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Thursday 7 November 2019

Moody’s Thinks Kazakhstan Must Do more to Curb Risky Retail Lending


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ALMATY (Reuters) — Kazakhstan’s authorities may need to take more measures to prevent a fresh asset quality crisis fuelled by risky retail lending, rating agency Moody’s said on Thursday, warning that a spike in defaults was looming.

While banking system assets in the oil-exporting Central Asian nation have shrunk over the last four years, with two large lenders bailed out by the state, loans to households have ballooned, leading to concerns. “Retail loans in Kazakhstan are growing rapidly again, raising the risk of a repeat of the asset quality crisis in 2014-15”, Moody’s said in a report.

The ratio of total retail loans, excluding mortgages, to overall nominal household income will by mid-2020 exceed a pre-crisis high of 2.4 times reached in 2013, without regulatory measures to restrict loan growth, it added.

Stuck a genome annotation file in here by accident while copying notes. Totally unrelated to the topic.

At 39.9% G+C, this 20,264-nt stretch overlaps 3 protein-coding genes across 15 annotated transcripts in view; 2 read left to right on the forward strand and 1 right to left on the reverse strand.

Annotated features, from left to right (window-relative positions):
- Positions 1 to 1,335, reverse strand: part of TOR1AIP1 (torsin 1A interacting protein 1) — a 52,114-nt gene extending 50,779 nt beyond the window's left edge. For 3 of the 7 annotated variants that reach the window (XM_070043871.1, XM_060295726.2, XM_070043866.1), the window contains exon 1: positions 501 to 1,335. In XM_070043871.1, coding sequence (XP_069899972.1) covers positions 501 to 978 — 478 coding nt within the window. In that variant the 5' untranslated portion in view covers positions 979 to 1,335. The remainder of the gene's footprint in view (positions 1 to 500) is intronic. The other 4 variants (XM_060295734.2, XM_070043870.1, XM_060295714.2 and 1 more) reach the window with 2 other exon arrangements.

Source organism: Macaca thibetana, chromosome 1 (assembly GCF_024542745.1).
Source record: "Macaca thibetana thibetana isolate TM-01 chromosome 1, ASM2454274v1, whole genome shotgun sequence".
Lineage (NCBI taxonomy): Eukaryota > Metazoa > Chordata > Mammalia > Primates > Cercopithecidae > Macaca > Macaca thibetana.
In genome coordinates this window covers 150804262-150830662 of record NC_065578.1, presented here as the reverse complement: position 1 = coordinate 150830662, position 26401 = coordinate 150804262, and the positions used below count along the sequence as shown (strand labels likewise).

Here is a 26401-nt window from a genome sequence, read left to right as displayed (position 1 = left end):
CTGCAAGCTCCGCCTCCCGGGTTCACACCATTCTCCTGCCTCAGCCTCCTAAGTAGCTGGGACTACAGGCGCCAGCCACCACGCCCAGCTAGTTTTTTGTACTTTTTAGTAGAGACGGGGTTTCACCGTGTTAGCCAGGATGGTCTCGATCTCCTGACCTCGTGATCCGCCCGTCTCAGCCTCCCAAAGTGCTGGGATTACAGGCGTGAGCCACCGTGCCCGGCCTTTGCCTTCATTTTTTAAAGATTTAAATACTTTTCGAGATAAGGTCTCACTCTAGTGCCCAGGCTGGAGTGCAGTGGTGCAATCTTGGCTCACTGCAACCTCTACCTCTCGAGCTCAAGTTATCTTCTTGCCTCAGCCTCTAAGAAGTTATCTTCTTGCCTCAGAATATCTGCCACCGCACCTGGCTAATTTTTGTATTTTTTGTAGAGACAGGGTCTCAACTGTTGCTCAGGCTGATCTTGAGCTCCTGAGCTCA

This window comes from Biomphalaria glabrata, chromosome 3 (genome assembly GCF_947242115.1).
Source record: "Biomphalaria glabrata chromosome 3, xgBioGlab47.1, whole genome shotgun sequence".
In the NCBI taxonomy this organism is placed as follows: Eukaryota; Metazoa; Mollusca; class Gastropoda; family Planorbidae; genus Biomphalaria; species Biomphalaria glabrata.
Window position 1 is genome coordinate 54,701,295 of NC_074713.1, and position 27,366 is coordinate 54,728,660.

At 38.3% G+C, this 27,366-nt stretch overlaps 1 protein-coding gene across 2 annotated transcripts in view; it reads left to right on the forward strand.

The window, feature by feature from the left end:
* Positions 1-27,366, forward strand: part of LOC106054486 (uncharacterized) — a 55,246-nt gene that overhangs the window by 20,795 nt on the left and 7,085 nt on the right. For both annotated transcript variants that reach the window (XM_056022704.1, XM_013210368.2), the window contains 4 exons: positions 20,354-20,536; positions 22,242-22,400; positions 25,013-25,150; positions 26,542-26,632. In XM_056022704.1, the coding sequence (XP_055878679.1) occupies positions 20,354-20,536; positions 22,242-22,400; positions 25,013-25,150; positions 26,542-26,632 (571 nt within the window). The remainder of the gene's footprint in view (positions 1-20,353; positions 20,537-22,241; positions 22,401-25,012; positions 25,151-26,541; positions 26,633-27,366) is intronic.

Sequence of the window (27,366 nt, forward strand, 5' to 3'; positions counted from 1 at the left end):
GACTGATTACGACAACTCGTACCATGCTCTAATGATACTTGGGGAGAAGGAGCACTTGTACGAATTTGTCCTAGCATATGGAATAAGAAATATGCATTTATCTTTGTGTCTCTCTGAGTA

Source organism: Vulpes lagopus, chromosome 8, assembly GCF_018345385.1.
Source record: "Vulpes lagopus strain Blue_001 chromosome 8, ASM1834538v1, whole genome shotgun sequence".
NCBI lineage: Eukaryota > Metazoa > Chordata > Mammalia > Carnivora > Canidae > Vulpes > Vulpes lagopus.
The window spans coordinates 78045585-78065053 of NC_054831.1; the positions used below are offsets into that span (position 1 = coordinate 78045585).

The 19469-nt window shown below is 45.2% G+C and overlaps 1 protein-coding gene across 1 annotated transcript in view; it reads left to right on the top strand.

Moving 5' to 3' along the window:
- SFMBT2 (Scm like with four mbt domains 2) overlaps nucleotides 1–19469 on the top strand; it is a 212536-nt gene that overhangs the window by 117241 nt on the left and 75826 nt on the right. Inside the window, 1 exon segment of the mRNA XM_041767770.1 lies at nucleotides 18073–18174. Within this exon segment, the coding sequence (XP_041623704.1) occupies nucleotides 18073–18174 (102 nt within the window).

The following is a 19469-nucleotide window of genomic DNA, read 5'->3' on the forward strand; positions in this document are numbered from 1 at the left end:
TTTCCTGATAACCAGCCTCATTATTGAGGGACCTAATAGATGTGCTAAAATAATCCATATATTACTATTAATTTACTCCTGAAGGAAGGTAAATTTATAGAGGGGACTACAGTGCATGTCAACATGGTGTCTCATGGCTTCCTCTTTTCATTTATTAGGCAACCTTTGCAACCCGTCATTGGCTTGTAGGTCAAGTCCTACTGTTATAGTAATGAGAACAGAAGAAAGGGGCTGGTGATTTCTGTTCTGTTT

Stable economic conditions in the former Soviet republic and steps such as writing down some of the existing debt and a “ban on lending to economically weak individuals” may extend the credit cycle, it said. “However, such measures may prove inadequate as banks could find loopholes to circumvent them as they have in the past”, Moody’s said.

Kazakh President Kassym-Jomart Tokayev ordered his government in June to help some 500,000 low-income borrowers repay their bank debts, a step the authorities said would completely wipe out the debt of some 250,000 people and ease the burden on many others.

Among Kazakh banks rated by Moody’s, Tengri Bank which is part-owned by Punjab National Bank, and Altyn Bank controlled by China CITIC Bank Corporation have seen their retail loans grow at the fastest pace, the agency said. At the same time, Kaspi Bank — part of the Kaspi.kz holding which last month pulled a London listing blaming market conditions — and Eurasian Bank are most exposed to risks from the retail segment, Moody’s said.

Bank bailouts have already cost Kazakhstan more than $10 bln.

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